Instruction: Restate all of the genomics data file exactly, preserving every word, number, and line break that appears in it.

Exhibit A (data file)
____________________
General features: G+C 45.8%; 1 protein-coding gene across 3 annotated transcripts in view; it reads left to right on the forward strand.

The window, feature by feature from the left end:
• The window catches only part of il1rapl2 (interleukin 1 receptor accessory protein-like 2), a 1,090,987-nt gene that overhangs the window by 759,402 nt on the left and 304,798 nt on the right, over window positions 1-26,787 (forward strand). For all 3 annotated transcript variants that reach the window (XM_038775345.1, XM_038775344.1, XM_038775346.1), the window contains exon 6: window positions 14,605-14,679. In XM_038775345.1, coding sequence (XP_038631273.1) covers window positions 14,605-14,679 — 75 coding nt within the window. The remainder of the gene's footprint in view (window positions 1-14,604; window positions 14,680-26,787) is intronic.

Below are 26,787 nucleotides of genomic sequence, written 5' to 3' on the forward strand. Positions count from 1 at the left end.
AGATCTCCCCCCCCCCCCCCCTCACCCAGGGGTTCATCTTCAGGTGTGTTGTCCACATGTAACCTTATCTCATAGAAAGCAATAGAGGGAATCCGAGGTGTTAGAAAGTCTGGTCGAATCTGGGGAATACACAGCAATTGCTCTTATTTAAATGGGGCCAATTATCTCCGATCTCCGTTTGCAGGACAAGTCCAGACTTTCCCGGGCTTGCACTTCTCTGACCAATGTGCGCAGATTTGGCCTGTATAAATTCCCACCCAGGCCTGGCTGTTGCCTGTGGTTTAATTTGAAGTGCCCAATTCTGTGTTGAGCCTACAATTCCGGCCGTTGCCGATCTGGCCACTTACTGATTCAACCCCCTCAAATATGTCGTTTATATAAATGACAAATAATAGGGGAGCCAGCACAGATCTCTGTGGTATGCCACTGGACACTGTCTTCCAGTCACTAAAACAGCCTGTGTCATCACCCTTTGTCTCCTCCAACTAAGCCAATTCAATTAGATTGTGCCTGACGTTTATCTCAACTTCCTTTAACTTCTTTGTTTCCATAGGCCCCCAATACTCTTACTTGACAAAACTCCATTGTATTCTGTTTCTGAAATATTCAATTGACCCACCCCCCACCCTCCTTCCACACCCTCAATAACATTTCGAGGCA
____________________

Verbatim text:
General features: G+C 45.8%; 1 protein-coding gene across 3 annotated transcripts in view; it reads left to right on the forward strand.

The window, feature by feature from the left end:
• The window catches only part of il1rapl2 (interleukin 1 receptor accessory protein-like 2), a 1,090,987-nt gene that overhangs the window by 759,402 nt on the left and 304,798 nt on the right, over window positions 1-26,787 (forward strand). For all 3 annotated transcript variants that reach the window (XM_038775345.1, XM_038775344.1, XM_038775346.1), the window contains exon 6: window positions 14,605-14,679. In XM_038775345.1, coding sequence (XP_038631273.1) covers window positions 14,605-14,679 — 75 coding nt within the window. The remainder of the gene's footprint in view (window positions 1-14,604; window positions 14,680-26,787) is intronic.

Below are 26,787 nucleotides of genomic sequence, written 5' to 3' on the forward strand. Positions count from 1 at the left end.
AGATCTCCCCCCCCCCCCCCCTCACCCAGGGGTTCATCTTCAGGTGTGTTGTCCACATGTAACCTTATCTCATAGAAAGCAATAGAGGGAATCCGAGGTGTTAGAAAGTCTGGTCGAATCTGGGGAATACACAGCAATTGCTCTTATTTAAATGGGGCCAATTATCTCCGATCTCCGTTTGCAGGACAAGTCCAGACTTTCCCGGGCTTGCACTTCTCTGACCAATGTGCGCAGATTTGGCCTGTATAAATTCCCACCCAGGCCTGGCTGTTGCCTGTGGTTTAATTTGAAGTGCCCAATTCTGTGTTGAGCCTACAATTCCGGCCGTTGCCGATCTGGCCACTTACTGATTCAACCCCCTCAAATATGTCGTTTATATAAATGACAAATAATAGGGGAGCCAGCACAGATCTCTGTGGTATGCCACTGGACACTGTCTTCCAGTCACTAAAACAGCCTGTGTCATCACCCTTTGTCTCCTCCAACTAAGCCAATTCAATTAGATTGTGCCTGACGTTTATCTCAACTTCCTTTAACTTCTTTGTTTCCATAGGCCCCCAATACTCTTACTTGACAAAACTCCATTGTATTCTGTTTCTGAAATATTCAATTGACCCACCCCCCACCCTCCTTCCACACCCTCAATAACATTTCGAGGCA